It was a rather uneventful week to end the Autumn months. Teaching drew to a close; the students get a week off before the term break to write their formal practical reports, so I found myself with extra time on Monday and Friday. I’ve now settled into a rhythm of morning pre-breakfast bike rides, and I’ve explored to most of the towns immediately adjacent to Cambridge. We lost our football match (again) 0-3 to Anglia FC, but I refereed a nail-biting cuppers game between Giron and St Catharines that went deep into extra time. The mornings are getting shorter, and the sun is now setting mid-afternoon. Of course, there are still things going on, getting to know people better or helping out friends with their bike issues. Next week, I’ll have more to discuss about: the Gates Term Trip is coming up next weekend and I’ll be able to talk about the referee’s comments to the article I submitted.
But in the absence of anything else new and exciting, I’d like to spend this week to compare and contrast the difference between living in college compared to at home. The collegiate system in Cambridge is central to the university (one could reasonably make the argument that there is in fact no university at all, just 31 colleges who agree to work together), and is rather unique in the world. Cambridge and Oxford are by far the most famous, but there are a few other universities around that still follow the system, though not nearly to the same extent.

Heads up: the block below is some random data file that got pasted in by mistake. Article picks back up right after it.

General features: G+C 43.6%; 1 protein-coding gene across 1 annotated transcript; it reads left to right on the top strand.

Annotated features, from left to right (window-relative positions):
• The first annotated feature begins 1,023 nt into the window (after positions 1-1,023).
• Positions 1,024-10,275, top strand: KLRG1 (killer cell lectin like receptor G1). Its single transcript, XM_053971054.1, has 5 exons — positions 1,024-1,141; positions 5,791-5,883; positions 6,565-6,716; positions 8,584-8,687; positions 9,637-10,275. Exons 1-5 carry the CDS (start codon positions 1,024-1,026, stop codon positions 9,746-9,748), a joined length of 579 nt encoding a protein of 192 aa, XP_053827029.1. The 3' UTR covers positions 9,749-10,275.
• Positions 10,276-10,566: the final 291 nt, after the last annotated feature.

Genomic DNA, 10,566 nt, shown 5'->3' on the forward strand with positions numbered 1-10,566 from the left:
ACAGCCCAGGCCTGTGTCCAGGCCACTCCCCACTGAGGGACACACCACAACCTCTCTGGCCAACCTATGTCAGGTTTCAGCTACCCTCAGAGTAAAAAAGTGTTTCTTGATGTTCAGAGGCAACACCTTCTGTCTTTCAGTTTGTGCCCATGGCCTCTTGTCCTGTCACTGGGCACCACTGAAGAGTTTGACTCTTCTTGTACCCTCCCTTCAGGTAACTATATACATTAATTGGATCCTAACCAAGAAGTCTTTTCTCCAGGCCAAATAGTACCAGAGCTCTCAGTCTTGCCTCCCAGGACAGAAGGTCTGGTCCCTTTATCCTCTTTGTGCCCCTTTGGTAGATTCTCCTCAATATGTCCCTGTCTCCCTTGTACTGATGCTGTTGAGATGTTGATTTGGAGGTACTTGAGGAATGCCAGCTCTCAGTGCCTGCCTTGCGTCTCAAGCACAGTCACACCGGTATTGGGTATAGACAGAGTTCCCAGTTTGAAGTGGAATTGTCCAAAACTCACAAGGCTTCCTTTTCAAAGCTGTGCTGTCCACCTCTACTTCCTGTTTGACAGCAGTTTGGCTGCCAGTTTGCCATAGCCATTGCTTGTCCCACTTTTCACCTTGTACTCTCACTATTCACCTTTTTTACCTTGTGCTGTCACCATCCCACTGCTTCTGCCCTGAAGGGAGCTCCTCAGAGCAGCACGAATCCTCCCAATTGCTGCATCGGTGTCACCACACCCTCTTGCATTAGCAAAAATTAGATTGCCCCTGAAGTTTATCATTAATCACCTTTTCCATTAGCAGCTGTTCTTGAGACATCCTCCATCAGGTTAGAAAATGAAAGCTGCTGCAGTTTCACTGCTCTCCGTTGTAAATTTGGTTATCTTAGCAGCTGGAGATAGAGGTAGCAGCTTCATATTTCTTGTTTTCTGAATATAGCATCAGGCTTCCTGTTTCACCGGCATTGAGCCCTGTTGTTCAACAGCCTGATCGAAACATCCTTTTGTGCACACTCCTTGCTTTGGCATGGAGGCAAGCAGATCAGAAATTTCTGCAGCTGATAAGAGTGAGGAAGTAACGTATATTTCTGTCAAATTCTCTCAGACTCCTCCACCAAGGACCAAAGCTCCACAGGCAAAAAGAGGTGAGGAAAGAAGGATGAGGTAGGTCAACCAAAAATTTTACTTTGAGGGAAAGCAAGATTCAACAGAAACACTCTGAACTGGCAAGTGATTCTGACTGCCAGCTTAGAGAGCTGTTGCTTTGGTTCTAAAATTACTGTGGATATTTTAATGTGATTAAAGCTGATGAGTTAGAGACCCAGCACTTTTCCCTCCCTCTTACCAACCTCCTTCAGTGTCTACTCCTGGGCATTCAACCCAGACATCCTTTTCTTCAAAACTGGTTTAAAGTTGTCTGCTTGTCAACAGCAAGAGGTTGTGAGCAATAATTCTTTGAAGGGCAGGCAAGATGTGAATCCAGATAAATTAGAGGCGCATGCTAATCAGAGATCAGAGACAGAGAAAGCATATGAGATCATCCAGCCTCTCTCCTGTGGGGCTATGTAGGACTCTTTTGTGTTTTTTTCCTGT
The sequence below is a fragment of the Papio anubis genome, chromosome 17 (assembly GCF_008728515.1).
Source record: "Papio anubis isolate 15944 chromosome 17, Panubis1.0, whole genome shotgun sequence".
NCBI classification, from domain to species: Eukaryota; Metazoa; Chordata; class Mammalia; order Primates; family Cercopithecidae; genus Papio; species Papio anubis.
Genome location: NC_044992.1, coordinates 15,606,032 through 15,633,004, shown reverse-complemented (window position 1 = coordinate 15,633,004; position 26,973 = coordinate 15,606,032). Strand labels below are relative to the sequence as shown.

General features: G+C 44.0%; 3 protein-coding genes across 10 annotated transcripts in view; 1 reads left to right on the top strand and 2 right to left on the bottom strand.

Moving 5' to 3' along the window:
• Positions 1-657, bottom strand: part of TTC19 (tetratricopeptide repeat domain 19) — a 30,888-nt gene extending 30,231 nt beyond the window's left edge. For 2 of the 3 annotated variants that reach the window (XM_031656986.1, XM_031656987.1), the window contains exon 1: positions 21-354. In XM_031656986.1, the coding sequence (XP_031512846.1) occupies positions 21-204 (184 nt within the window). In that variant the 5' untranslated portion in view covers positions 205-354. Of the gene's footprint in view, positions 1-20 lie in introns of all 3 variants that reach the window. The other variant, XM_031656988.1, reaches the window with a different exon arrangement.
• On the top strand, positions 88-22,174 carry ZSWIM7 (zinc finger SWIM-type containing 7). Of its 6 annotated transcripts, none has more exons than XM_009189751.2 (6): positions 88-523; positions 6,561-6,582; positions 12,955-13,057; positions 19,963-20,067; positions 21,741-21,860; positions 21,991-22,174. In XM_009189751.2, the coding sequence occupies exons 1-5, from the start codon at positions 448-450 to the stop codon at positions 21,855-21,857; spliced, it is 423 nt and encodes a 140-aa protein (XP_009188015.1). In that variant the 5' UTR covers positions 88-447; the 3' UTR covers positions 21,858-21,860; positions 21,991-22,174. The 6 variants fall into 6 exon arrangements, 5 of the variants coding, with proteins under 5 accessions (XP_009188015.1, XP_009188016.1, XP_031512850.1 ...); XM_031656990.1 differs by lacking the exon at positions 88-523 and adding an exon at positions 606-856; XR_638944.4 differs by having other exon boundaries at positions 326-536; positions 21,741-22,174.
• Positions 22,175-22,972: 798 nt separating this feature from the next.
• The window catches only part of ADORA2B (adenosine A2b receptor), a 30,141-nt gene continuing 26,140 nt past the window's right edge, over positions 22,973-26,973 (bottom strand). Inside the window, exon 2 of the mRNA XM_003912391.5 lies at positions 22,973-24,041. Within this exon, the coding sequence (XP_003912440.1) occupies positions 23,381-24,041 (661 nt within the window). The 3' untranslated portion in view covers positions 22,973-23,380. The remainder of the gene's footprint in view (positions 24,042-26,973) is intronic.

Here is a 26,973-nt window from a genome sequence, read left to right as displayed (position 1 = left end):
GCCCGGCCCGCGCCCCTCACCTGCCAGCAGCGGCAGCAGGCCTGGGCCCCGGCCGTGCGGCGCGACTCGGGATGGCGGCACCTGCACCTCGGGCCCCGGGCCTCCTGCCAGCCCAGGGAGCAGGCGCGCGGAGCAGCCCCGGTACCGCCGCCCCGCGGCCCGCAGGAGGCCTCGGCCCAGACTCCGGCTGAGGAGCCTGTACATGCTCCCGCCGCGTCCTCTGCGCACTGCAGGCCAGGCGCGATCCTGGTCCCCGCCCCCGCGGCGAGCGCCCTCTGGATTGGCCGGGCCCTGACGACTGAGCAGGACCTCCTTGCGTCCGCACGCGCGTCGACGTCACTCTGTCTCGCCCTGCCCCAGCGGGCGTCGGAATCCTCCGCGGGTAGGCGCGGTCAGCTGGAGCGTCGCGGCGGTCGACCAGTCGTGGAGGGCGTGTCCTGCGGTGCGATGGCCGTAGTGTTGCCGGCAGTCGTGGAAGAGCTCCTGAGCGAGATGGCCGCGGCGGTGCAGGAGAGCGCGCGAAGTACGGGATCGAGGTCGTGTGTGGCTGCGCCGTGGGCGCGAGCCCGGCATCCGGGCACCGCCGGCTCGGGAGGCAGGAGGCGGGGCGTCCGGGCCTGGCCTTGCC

There are a number of aspects to college life that don’t differ too much to living in a university town, that is, a town dominated economically and demographically by the university. I’ve lived in those circumstances before too; during my undergraduate I did a semester exchange to the University of Exeter. Living out of home and in accommodation near to the university leads to a major reduction in commute time. Although this situation does occur in Australia, especially for rural or regional students, it is by far the exception than the rule. There are a number of implications that immediately follow. Because the time taken to commute home is significantly shorter (5 minutes compared to 1 hour), heading home at the end of the day is much less of a strenuous decision. If one does head home, for whatever reason, there is still plenty of time left in the evening to do the more mundane, daily administrative tasks for one’s life when at home, rather than going straight to bed. The shorter commute means that, where I before spent 2 hours commuting to and from town, I now have 2 hours for relaxation or other purposes. It is one of hours that I am using for my morning bike rides, and hence am getting fitter in the process.